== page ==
The Pharmacy and Sheppard intersection is no stranger to redevelopment. North of Sheppard is the Bridlewood neighbourhood, which gets its name from the indoor racetrack once located at the northeast corner. It was built for Harry H. Hatch, a distiller with a hand in the Gooderham & Worts empire and a championship horse breeder. The racetrack was torn down in 1958 and the Bridlewood development was subsequently constructed.
South of Sheppard, Pharmacy Avenue takes on a narrower, sparser form than north of it. Historically, it ran through the area now occupied by Highway 401, but since the highway’s construction in the early t0 mid-1950s, it dead ends just north and south of the expressway. One supposes with its proximity to Victoria Park, a bridge at Pharmacy wasn’t needed.
Wishing Well Park occupies the foot of Pharmacy. Anyone traveling westbound on the 401 near Victoria Park is at least familiar with Wishing Well and its baseball diamonds.
But today’s baseball fields is yesterday’s farmfield, specifically Thomas Mason’s barns. The post-Mason farm development to the north, constructed around 1955, is named Town & Country. Information about Mason himself and the root of this naming is scarce, but if I had to guess, it might be because of the duality of (sub)urban and rural at the time.
Further to the story, Wishing Well Park also once contained the headwaters to Taylor-Massey Creek, a slinking waterway that shows up in Warden Woods Park and the former Massey property in today’s Crescent Town. Today’s headwaters are located south of the highway after the original were buried and diverted to Highland Creek.
Town and Country, 1956. Source: City of Toronto Archives. Taylor Massey Creek cuts diagonally through Wishing Well Park, then still a farm.
As signs of its one time existence, one can pick out Taylor Massey Creek’s topographical imprint on the park. Moreover, streets like Meadowacres Drive pay tribute to it.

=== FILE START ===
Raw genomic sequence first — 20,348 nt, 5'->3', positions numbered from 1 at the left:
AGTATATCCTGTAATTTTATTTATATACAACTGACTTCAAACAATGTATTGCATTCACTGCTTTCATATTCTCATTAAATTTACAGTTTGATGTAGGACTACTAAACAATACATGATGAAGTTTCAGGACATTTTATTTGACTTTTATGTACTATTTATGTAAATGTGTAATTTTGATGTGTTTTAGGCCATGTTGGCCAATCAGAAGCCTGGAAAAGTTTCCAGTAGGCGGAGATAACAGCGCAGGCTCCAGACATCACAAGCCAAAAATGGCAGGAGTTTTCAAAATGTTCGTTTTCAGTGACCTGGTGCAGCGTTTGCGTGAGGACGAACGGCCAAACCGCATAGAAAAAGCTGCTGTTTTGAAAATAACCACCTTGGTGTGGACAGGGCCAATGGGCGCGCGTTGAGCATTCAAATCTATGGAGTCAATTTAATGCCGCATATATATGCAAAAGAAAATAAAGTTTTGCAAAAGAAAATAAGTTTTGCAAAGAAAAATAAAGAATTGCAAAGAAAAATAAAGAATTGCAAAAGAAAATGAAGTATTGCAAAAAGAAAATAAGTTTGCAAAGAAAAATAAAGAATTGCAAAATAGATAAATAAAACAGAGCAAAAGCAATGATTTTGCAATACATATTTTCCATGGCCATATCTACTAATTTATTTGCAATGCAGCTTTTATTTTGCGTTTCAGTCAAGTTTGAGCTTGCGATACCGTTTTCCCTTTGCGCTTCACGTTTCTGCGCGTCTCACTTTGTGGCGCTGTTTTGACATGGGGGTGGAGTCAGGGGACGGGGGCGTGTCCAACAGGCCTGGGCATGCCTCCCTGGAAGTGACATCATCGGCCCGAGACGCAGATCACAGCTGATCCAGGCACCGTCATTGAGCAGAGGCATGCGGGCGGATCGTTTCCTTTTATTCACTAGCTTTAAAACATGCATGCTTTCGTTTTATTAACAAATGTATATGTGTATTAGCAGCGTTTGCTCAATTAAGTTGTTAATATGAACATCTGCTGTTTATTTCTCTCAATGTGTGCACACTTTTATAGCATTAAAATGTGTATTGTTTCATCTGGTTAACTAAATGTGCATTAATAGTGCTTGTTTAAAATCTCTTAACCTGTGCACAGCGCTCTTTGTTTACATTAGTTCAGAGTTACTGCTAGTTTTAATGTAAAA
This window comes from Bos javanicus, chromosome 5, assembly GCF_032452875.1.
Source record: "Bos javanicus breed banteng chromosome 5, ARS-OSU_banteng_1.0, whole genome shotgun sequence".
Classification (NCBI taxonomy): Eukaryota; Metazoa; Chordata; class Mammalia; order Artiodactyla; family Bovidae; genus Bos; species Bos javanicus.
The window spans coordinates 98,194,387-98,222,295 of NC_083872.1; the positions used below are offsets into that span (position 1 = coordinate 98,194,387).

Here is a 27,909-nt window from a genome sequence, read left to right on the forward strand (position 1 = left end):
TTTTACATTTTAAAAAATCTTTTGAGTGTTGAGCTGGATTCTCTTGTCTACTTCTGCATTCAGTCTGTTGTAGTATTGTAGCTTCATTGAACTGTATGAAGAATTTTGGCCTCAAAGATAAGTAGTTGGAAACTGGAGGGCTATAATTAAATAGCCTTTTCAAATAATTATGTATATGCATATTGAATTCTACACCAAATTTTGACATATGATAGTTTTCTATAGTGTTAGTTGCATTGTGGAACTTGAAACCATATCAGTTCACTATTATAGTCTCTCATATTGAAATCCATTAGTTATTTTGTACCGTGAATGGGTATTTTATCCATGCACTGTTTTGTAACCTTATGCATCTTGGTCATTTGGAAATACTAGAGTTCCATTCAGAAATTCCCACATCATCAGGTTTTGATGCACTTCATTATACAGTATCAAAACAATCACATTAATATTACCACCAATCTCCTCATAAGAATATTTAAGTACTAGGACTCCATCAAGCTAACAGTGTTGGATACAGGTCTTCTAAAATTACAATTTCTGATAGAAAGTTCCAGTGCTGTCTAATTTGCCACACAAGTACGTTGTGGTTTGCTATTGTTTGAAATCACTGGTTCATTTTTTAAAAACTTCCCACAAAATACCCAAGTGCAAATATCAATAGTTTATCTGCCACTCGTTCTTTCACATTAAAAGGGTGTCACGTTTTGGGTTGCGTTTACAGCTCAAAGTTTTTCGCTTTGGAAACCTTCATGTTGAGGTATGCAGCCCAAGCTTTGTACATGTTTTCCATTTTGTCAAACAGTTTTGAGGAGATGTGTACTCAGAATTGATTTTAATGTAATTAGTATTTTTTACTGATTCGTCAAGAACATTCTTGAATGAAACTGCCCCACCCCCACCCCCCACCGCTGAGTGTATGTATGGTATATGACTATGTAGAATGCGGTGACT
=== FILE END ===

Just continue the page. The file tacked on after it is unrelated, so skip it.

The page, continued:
Up on Victoria Park, Consumers Road and area is home to a large employment district in Toronto and a few company headquarters, including Universal Music and the street’s namesake company, Consumers Enbridge Gas.
Like Sheppard East, the area is set for redevelopment with the ConsumersNext project. As a huge locale for jobs, Consumers Road Business Park is currently zoned as an employment area, but the environment isn’t very navigable sans an automobile. Among its goals, ConsumersNext will make the Business Park pedestrian- and transit-friendly.
Consumers Next Map. Source: City of Toronto City Planning.
Within the ConsumersNext lands is the recently named Ann O’Reilly Road. The new street contains an interesting bit of local, hidden history. O’Reilly was an innkeeper who, in 1860, along with husband, Patrick O’Sullivan, opened a hotel on the northwest corner of Victoria Park and Sheppard (now Victoria Park Square).
The intersection and area became known as O’Sullivan’s Corners after Ann & Patrick’s son, Micheal O’Sullivan, opened a post office in the hotel in 1892. It’s a familiar origin story in Toronto: a post office (and/or hotel, in the case of O’Sullivan’s Corners) opens in an area and becomes a hub for the new community.
The inn/post office was torn down around 1954, and without its existence, O’Sullivan’s Corners seems to have fallen out of use. It’s a part of a long list of bygone neighbourhoods in Toronto. The grander community of Sullivan (sans the “O'”) seems to reference it, however.
Metropolitan Map of Toronto, 1955. Source: University of Toronto Map and Data Library. Note the routing of Sheppard Avenue at the top of the map. It once ended at Victoria Park Avenue. A separate street named Lansing Road curled down from Woodbine Avenue and straightened at Victoria Park before continuing into Scarborough. Around 1955, the two streets were merged to make the modern Sheppard Avenue. The ‘orphaned’ section between Woodbine (which became the 404 in 1977) and Victoria Park became Old Sheppard Avenue.
Today, though, there’s another landmark at the intersection: the famed Johnny’s Hamburgers, a fixture since 1967 which seems like it’ll endure whatever comes next for its surroundings.
CBC – Birth of the Suburbs
City of Toronto City Planning – ConsumersNext
City of Toronto City Planning – Sheppard Avenue East Avenue Study
Ian Hadden’s Family Tree – City of Toronto Honours Ann O’Reilly
Inside Toronto – ‘Innkeeper Ann O’Reilly Gets Warm Welcome From Preservation Panel’
Toronto Star – Laura Stone – ‘Street Meet: 10 years post-subway, Sheppard Ave. E. is poised to look like an urban street’